Tonsil cancer


Tonsil cancer occurs when abnormal cells in the tonsils grow uncontrollably, resulting in the formation of tumors or lesions. The tonsils, which are two oval-shaped pads in the back of the mouth, play a role in the body’s immune system. Tonsil cancer is the most common type of oropharyngeal cancer, and its occurrence is often associated with infection by the human papillomavirus (HPV). However, it can also be caused by excessive alcohol consumption and tobacco use.
Symptoms of tonsil cancer include difficulty swallowing and a feeling of having something stuck in the throat. Unfortunately, tonsil cancer is often diagnosed at a late stage when it has already spread to nearby areas, such as the neck’s lymph nodes. It’s important to note that one can develop tonsil cancer even after having their tonsils removed.
Treatment options for tonsil cancer typically involve surgery, radiation therapy, and chemotherapy.


Symptoms commonly associated with tonsil cancer are as follows:

  • Difficulty in swallowing, speaking, or chewing.
  • A feeling of having an obstruction or object stuck in the back of the throat.
  • Blood in the saliva.
  • Pain and swelling in the neck.
  • Ear pain.
  • Presence of a persistent sore or ulcer at the back of the mouth that does not heal.
  • Jaw stiffness
  • Persistent bad breath (halitosis).

If you notice any persistent signs and symptoms that concern you, it is advisable to schedule an appointment with your doctor or dentist.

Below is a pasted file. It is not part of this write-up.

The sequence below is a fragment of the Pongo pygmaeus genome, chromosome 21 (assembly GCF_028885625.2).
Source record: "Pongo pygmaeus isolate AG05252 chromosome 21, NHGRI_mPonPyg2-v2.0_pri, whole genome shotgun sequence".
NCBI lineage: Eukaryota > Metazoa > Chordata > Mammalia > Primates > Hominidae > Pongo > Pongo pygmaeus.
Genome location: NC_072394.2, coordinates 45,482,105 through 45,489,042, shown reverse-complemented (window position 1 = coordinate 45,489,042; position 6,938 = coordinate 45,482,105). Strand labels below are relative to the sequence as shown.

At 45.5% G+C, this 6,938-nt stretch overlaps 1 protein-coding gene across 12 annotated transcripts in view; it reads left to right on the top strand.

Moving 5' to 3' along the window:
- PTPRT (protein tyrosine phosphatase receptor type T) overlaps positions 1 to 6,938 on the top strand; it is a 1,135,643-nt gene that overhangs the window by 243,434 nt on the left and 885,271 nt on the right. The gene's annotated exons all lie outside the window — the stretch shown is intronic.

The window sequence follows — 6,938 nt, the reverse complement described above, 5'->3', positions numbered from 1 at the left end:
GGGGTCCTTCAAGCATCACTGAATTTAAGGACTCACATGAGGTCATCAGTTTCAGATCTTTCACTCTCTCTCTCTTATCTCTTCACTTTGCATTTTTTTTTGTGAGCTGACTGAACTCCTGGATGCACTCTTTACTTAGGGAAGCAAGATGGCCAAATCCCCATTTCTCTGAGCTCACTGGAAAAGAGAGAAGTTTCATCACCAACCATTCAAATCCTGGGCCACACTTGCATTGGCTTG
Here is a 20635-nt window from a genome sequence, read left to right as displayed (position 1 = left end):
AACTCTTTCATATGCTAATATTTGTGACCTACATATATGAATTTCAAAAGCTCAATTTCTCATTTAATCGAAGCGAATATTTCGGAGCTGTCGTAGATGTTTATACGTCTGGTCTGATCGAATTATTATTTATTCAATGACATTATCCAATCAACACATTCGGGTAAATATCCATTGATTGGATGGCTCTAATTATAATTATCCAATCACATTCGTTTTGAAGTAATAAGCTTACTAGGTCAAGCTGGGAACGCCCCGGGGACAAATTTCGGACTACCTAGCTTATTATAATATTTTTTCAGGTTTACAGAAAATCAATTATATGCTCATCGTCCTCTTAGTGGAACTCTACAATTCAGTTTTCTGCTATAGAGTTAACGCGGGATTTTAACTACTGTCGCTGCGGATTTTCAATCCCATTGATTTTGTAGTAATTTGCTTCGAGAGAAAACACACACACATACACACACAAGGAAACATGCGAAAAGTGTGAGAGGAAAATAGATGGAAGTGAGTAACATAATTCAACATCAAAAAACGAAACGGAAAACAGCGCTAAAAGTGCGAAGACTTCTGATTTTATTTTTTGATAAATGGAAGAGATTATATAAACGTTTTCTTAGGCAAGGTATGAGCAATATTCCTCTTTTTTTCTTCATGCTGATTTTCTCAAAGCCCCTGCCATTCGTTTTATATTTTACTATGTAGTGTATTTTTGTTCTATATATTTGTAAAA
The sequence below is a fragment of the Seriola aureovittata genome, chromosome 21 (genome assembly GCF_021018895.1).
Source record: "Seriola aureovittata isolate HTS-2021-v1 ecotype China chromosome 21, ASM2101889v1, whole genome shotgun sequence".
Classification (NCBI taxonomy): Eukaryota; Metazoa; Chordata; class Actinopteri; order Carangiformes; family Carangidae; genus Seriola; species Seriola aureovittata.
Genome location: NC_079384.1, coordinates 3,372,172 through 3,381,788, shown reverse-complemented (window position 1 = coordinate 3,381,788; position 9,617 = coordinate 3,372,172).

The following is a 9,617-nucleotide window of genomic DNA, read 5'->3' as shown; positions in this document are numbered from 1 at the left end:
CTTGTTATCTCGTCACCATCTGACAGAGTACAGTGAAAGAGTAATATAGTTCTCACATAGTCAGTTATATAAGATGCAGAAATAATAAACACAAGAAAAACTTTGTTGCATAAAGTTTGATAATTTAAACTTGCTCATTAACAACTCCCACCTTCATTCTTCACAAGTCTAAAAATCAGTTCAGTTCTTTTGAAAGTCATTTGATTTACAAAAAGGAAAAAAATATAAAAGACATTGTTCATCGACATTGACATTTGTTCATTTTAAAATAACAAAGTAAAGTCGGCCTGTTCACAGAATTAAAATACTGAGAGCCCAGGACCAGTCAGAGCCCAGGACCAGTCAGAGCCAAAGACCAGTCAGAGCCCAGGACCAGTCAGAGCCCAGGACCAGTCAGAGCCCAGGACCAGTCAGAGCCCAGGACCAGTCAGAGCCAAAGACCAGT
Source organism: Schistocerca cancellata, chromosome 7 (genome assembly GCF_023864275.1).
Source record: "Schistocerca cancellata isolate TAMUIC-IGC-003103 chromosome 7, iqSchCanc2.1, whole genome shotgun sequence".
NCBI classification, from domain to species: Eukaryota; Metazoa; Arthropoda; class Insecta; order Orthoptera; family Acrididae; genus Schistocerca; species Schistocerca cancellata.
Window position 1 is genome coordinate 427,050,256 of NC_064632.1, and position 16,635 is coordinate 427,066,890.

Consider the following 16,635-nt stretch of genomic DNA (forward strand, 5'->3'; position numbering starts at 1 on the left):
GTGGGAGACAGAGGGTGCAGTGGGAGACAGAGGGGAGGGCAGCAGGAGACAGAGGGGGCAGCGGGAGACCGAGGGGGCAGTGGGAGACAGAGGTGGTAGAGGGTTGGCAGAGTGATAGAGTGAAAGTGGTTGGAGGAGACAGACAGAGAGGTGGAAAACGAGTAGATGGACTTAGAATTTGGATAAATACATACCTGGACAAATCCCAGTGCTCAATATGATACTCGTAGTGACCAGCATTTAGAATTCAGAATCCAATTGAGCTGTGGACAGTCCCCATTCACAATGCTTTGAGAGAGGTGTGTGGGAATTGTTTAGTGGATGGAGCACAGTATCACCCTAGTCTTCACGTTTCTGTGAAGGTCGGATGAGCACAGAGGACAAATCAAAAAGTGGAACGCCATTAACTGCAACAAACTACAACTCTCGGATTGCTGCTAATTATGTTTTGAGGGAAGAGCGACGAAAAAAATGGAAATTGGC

Tonsil cancer occurs when the DNA of healthy cells in the tonsils undergoes changes, leading to uncontrolled growth and survival of these cells. This abnormal cell growth forms a tumor that can spread to other parts of the body. While the exact cause of this process is still not fully understood, recent research has shown that the human papillomavirus (HPV) plays a significant role in the development of tonsil cancer. Tonsil cancer cases associated with HPV are typically diagnosed at a younger age and generally have better treatment outcomes. Additionally, tobacco use and heavy alcohol consumption have been linked to tonsil cancer, and individuals with compromised immune systems, such as organ transplant recipients and those with HIV, are also at a higher risk of developing the disease.

Risk factors

Tonsil cancer can occur to anyone at any age. Several factors may contribute to one’s risk of acquiring it, such as:

  • Age: People over the age of 50 have a higher risk of developing tonsil cancer.
  • Gender: People who are male at birth are three to four times more likely to acquire the disorder than people who are assigned female at birth.
  • Tobacco use: Smoking or heavy use of tobacco products of any kind may increase the risk of tonsil cancer.
  • Alcohol consumption: Excessive consumption of alcoholic beverages may contribute to one’s risk.
  • Human papillomavirus (HPV): Exposure to HPV infection can contribute to the risk of tonsil cancer.